I’ve lost track of the possums
we’ve trapped
in the barn.
We also trapped one skunk.
But for a week now
we have not trapped
a predator—
though we smelled a skunk
in the alpaca pen yesterday.
Mr. Darcy wore the scent
all day.
Five guineas are still alive
and have been released
from their sequestering
and are doing fine
in the barn.
But we’re keeping
all doors closed,
for now at least.
Baby chicks,
to replace all the chickens lost
at the farmhouse,
are growing fast,
learning to relish insects
we toss in their indoor pen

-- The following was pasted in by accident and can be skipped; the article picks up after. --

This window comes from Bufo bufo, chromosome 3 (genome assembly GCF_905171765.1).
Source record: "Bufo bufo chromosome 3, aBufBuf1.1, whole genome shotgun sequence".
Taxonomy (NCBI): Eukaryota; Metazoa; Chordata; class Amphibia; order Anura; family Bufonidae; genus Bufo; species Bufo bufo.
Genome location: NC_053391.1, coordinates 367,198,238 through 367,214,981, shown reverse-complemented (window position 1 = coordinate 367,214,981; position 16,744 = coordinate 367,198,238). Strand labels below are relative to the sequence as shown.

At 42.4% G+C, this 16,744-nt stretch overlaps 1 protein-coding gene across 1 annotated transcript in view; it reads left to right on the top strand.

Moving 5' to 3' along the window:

at the pond house.
In several weeks
they’ll be ready to graduate
to a bigger pen
and we want that to be a safe place.
The barn is old
and difficult to secure,
though we try;
my, do we try.
Our intern, Michael,
suggested we build a chicken house
inside the barn—
a place the chickens could roost at night,
when skunks and possums and raccoons
come calling.
Michael has now built
the chicken house in the barn.
It will be a few weeks
before its residents arrive.
We think we can keep it secure.
And we hope they like it.
It’s quite fancy!
Thanks, Michael.


New Chicken House Inside Barn

Inside of chicken house inside of barn

Chickens’ back door

Chickens’ front door